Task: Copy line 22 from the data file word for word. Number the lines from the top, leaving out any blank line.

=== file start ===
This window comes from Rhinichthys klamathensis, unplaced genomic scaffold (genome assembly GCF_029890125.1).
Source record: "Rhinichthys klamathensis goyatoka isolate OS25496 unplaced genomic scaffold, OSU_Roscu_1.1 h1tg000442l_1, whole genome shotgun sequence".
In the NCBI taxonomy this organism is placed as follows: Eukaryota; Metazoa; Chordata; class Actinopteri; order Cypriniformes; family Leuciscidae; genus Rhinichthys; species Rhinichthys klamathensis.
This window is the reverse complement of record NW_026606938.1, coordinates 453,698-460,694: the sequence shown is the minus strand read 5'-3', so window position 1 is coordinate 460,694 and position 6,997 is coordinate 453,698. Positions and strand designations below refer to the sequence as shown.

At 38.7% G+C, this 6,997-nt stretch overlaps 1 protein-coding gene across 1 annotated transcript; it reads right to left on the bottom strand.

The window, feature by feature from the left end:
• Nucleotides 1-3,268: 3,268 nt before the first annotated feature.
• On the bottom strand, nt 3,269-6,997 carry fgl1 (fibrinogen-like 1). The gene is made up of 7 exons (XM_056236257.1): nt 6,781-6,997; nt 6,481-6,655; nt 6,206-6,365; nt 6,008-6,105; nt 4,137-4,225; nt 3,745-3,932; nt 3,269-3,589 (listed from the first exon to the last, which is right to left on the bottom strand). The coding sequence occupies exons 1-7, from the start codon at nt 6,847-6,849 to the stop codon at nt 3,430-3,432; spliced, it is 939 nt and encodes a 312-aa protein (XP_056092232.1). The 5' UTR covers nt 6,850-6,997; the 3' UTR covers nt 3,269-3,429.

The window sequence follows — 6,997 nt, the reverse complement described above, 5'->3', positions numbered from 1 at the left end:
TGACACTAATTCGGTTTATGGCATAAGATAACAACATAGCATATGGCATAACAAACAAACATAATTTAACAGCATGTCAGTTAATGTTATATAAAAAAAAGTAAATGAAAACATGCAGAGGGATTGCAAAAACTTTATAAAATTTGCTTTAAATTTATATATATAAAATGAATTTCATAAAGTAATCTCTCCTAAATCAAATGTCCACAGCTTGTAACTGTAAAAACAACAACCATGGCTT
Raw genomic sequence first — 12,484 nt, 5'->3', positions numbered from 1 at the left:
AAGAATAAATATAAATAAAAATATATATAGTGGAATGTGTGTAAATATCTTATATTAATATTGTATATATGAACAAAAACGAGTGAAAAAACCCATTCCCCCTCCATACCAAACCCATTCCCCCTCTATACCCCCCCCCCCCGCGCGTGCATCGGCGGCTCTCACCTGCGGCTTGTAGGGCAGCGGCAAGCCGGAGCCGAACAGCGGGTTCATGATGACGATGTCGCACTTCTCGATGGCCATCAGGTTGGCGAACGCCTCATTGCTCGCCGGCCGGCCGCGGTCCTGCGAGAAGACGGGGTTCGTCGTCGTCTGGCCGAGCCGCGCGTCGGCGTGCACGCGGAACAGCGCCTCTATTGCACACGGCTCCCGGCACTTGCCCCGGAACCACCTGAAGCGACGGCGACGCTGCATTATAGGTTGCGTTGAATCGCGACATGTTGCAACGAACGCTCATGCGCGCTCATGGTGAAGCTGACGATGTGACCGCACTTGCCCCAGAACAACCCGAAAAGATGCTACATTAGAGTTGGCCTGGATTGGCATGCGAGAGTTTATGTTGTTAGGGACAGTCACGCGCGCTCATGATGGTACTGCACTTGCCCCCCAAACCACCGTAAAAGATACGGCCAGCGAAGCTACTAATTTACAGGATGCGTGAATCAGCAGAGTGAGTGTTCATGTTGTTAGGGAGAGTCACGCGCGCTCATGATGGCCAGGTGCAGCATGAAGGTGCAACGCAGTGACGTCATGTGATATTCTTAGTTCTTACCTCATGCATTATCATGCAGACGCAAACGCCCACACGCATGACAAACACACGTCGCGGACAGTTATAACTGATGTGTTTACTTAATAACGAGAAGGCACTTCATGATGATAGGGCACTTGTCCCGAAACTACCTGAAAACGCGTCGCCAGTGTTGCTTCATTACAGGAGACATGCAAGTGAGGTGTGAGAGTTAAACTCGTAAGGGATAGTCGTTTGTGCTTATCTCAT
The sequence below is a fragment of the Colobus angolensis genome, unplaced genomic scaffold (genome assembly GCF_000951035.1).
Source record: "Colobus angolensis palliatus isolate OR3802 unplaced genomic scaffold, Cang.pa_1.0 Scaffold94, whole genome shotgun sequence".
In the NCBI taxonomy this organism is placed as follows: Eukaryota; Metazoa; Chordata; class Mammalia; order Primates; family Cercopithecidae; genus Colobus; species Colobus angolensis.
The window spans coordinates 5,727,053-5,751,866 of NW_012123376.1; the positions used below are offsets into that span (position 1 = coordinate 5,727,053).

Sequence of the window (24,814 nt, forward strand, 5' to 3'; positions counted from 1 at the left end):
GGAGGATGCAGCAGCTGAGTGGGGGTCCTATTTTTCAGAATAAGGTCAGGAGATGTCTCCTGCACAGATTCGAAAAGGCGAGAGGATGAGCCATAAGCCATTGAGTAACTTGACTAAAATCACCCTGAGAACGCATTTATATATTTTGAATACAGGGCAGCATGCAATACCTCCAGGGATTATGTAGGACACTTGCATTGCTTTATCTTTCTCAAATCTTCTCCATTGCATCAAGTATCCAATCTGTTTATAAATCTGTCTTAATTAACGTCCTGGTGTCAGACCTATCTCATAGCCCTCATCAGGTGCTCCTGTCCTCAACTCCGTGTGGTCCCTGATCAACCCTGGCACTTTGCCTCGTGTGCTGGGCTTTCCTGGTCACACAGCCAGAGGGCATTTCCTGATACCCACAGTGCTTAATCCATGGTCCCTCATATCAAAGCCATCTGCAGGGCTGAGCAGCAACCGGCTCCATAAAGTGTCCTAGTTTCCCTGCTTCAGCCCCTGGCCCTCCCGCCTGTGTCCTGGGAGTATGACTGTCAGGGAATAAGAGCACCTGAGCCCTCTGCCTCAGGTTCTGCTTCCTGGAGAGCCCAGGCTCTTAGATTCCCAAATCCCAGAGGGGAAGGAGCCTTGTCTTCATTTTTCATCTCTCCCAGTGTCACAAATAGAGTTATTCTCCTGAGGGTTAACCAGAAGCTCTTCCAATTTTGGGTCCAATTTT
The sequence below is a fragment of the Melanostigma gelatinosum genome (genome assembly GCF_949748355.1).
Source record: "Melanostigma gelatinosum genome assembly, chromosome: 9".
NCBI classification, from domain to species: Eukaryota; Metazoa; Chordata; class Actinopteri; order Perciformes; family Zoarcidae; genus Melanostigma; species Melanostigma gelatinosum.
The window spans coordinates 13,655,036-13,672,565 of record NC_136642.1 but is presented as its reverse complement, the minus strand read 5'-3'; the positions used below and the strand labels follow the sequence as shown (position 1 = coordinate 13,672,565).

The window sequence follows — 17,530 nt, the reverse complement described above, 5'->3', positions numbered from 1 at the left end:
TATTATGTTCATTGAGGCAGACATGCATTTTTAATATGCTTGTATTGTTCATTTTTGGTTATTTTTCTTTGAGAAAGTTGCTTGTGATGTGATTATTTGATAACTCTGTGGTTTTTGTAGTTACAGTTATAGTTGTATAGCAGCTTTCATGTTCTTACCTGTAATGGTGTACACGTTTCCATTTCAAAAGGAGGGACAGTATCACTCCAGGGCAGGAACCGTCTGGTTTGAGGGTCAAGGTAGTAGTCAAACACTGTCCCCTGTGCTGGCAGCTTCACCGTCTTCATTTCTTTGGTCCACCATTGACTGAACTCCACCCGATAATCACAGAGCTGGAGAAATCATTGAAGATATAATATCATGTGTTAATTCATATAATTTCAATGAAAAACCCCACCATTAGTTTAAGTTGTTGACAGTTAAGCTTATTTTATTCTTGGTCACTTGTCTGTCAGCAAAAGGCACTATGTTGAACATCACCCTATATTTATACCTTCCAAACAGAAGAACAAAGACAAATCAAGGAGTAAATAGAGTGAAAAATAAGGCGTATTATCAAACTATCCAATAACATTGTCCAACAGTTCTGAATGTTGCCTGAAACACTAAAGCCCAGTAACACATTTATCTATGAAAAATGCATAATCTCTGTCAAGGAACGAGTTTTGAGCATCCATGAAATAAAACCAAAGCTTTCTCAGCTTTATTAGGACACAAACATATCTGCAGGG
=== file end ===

The window spans coordinates 13,655,036-13,672,565 of record NC_136642.1 but is presented as its reverse complement, the minus strand read 5'-3'; the positions used below and the strand labels follow the sequence as shown (position 1 = coordinate 13,672,565).